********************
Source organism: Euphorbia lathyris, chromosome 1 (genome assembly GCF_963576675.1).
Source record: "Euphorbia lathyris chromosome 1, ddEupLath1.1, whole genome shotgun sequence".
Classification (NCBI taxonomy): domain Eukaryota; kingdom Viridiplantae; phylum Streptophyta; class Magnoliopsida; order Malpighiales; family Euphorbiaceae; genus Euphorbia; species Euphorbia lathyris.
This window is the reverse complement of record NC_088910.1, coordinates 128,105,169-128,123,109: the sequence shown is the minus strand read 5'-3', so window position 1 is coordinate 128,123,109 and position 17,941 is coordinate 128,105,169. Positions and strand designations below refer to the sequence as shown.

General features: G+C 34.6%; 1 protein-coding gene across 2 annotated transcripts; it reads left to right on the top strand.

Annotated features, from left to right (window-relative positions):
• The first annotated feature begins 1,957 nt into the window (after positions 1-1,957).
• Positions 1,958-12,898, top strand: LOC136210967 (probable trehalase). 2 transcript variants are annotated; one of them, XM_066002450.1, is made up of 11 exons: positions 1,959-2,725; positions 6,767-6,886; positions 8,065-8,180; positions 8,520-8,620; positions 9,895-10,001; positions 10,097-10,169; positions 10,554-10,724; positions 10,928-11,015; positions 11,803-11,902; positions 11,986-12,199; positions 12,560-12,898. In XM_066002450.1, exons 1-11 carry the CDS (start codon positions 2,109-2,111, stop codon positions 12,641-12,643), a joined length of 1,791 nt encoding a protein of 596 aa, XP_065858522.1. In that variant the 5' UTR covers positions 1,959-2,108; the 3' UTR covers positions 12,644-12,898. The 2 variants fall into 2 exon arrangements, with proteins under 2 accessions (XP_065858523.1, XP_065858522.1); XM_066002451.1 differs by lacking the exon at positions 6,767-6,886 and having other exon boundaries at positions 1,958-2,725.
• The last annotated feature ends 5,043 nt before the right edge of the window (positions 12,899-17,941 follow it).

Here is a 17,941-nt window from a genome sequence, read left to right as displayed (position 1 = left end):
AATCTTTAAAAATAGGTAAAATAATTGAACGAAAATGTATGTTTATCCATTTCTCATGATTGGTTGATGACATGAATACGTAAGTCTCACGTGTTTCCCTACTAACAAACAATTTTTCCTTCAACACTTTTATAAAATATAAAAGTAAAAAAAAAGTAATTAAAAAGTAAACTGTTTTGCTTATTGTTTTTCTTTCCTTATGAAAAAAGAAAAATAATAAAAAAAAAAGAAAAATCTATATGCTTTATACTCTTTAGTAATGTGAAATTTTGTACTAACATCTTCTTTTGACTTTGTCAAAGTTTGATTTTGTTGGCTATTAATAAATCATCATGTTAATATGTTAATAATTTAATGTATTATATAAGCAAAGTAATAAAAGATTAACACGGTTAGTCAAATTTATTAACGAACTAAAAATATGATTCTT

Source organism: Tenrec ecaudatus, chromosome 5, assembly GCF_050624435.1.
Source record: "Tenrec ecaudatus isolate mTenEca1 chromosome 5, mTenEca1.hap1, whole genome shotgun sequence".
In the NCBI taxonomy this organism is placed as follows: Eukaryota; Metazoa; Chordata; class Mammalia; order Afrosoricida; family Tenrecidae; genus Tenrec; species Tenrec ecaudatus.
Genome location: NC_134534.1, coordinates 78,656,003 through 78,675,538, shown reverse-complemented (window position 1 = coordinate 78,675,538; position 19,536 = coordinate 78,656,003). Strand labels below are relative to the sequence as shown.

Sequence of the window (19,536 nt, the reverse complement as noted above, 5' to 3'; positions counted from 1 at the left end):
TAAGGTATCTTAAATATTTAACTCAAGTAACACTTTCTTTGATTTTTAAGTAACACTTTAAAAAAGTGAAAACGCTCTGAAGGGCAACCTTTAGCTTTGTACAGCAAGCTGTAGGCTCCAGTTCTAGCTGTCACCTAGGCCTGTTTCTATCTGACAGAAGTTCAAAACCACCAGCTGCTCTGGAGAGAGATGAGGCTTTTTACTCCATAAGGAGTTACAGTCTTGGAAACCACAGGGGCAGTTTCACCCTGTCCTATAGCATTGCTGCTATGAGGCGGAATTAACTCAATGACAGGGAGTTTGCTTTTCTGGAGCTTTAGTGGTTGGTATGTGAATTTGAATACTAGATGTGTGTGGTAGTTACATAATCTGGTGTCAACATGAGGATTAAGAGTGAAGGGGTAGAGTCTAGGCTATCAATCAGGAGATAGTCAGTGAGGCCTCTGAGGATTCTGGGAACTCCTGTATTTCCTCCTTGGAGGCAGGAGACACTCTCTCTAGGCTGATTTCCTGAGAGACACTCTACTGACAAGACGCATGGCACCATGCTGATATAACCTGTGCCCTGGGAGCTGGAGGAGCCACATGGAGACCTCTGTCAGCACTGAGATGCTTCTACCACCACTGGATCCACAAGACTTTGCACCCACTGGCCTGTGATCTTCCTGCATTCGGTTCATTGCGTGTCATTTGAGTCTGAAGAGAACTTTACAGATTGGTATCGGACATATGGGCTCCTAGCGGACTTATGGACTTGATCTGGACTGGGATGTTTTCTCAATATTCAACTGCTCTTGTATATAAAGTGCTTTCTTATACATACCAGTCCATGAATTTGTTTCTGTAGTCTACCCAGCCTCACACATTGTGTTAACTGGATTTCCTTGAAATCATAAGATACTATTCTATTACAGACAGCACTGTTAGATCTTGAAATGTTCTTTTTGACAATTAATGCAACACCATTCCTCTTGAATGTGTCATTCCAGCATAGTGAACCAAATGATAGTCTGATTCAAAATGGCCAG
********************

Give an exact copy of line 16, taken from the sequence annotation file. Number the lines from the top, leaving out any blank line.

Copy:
Sequence of the window (19,536 nt, the reverse complement as noted above, 5' to 3'; positions counted from 1 at the left end):